The First Lady, Mrs Jeannette Kagame, has said Rwanda believes in building bridges with all peoples and cultures, despite, or perhaps because of a past marked by exclusion for many Rwandans.
“Today, Africans who come to Rwanda receive visas upon arrival, while non-Africans are issued visas with ease, through online services, and based on reciprocal agreements with their respective countries. As a rule, we believe in building bridges with all peoples and cultures, despite, or perhaps because of, a past marked by exclusion for many of us, who grew up in Rwanda or in exile,” she said.
The First Lady made the remarks yesterday while delivering her speech on unity and reconciliation, under the theme: “Opportunities in the age of uncertainty,” at Global Citizen Forum in Montenegro.
The forum, which is attended by various global leaders, visionaries and entrepreneurs, is a platform for exchange, to educate, develop and promote Global Citizenship as a way of life.
The First Lady said there is more to be gained at a human and economic level by opening up to others, noting it is the reason Rwanda made a conscious decision to allow dual citizenship, and to advocate for a no-visa policy within Africa.
She also explained why government worked toward repatriation of Rwandan refugees, by establishing socio-economic programmes facilitating their return, ahead of the cessation clause of Rwandan refugee status, set for the end of December 2017.
The First Lady said, after the 1994 Genocide against the Tutsi, Rwandans embraced a new mindset, which empowered them with the ability to shape their future.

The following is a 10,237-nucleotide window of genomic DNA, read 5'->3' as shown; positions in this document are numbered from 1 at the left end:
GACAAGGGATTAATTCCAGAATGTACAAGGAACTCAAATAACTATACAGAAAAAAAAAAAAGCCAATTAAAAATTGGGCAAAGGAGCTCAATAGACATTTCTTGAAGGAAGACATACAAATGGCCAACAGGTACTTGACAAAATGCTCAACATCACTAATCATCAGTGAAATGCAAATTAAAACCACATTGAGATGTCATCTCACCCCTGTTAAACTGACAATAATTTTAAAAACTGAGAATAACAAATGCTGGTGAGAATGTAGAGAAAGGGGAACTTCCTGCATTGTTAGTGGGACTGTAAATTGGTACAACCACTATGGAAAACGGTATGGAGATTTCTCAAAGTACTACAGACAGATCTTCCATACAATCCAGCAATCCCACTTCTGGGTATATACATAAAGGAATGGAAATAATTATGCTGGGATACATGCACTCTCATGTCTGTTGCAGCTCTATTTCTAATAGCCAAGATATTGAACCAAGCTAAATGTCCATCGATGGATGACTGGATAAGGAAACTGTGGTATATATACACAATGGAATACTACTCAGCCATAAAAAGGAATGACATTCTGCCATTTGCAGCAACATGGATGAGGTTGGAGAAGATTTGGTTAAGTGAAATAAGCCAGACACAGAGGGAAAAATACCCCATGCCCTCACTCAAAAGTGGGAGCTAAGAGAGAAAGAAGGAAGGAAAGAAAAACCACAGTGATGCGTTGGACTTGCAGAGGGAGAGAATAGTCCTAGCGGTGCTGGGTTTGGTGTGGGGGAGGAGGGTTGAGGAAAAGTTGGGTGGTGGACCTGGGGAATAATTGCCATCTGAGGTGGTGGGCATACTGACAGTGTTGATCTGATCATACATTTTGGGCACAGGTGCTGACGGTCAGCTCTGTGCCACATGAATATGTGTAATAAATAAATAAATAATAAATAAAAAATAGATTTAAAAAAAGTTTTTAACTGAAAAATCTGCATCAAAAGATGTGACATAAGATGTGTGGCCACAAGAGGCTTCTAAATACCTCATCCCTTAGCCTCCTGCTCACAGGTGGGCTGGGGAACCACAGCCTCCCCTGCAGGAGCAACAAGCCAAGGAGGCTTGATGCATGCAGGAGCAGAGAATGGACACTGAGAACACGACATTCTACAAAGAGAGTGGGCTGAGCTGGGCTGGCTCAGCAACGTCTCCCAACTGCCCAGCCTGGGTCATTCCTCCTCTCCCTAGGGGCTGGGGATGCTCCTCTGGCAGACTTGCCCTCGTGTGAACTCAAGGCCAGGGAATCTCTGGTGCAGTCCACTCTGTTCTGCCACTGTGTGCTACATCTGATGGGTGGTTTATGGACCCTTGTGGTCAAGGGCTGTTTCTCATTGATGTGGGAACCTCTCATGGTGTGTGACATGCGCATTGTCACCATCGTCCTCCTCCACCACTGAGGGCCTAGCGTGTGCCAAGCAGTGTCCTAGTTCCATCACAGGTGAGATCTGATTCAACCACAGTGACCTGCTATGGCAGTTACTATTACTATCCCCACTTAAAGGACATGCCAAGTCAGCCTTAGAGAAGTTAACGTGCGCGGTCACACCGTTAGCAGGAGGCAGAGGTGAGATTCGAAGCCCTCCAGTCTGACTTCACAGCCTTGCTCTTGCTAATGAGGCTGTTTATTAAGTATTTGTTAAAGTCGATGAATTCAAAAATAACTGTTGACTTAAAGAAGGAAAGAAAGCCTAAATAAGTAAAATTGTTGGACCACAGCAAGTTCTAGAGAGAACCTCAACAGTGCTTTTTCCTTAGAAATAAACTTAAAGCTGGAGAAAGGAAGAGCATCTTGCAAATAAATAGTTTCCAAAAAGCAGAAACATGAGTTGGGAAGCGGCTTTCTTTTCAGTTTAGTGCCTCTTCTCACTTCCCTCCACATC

“We viewed education as a powerful tool, able to drive the advancement of entire communities, so we also focused on increasing the number of primary, secondary, and tertiary education institutions to help realise the economic and social transformation, envisioned in our national development plans,” said Mrs Kagame.
“Whereas in the pre-1994 era, Rwanda only saw about 2,500 university graduates through the years; the post-1994 era saw increased concerted efforts between government and civil society, to put in place 46 public and private tertiary education institutions, allowing close to 100,000 students to become university graduates.”
In this new era, she said, the nation also privileged a mindset framed in the country’s broader transformation into an open society, where unnecessary boundaries were dissolved.
This, she said, also took the form of a ‘rapprochement’ with the country’s larger African family and the rest of the world, by making it easier to travel to, and do business in Rwanda.
Protecting the populace
The First Lady noted that Rwanda’s terrible past shaped the attitude towards other global conflicts, playing its part in the protection of other threatened populations.
“We have, for instance, welcomed hundreds of thousands of refugees and provided them with access to the same education and health services that our citizens benefit from, as we believe that refugees or not, they are human beings, who deserve nothing less than to be treated with dignity.”
Rwanda is also one of the leading troop contributors to the UN and African Union peacekeeping missions, ranking as the fifth largest contributor at the global level, and second in Africa.
“Ownership, responsibility and connectedness are as many values that make us good citizens, as they qualify us as good global citizens. In Rwanda, cultural values and tenets underpin the principles of political and economic governance, and guide the formulation of key policies and programmes,” added Mrs Kagame.
She stressed the need to continue to push the boundaries of division, advocate for empathy and inclusion, require leaders to be accountable to the level of responsibility attached to their office, and ultimately, act upon the certainty that ‘It’s never too late to be what you should have been.’